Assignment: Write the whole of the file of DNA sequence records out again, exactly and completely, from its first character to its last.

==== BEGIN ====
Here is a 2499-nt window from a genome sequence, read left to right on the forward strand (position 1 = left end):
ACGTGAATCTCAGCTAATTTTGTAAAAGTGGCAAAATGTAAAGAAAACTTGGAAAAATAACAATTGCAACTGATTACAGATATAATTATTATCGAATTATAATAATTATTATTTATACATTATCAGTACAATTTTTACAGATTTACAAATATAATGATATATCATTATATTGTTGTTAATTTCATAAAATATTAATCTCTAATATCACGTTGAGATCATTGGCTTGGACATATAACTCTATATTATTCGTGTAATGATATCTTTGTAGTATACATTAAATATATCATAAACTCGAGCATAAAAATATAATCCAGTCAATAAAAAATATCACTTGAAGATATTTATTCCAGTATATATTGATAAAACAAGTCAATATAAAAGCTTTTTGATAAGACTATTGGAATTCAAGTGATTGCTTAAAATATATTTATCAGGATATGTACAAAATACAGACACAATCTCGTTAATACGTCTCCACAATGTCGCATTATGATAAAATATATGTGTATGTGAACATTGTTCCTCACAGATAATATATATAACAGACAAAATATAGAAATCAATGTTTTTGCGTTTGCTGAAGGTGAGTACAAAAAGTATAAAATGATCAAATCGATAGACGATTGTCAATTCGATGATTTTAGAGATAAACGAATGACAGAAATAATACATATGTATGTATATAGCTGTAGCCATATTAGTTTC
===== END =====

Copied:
Here is a 2499-nt window from a genome sequence, read left to right on the forward strand (position 1 = left end):
ACGTGAATCTCAGCTAATTTTGTAAAAGTGGCAAAATGTAAAGAAAACTTGGAAAAATAACAATTGCAACTGATTACAGATATAATTATTATCGAATTATAATAATTATTATTTATACATTATCAGTACAATTTTTACAGATTTACAAATATAATGATATATCATTATATTGTTGTTAATTTCATAAAATATTAATCTCTAATATCACGTTGAGATCATTGGCTTGGACATATAACTCTATATTATTCGTGTAATGATATCTTTGTAGTATACATTAAATATATCATAAACTCGAGCATAAAAATATAATCCAGTCAATAAAAAATATCACTTGAAGATATTTATTCCAGTATATATTGATAAAACAAGTCAATATAAAAGCTTTTTGATAAGACTATTGGAATTCAAGTGATTGCTTAAAATATATTTATCAGGATATGTACAAAATACAGACACAATCTCGTTAATACGTCTCCACAATGTCGCATTATGATAAAATATATGTGTATGTGAACATTGTTCCTCACAGATAATATATATAACAGACAAAATATAGAAATCAATGTTTTTGCGTTTGCTGAAGGTGAGTACAAAAAGTATAAAATGATCAAATCGATAGACGATTGTCAATTCGATGATTTTAGAGATAAACGAATGACAGAAATAATACATATGTATGTATATAGCTGTAGCCATATTAGTTTC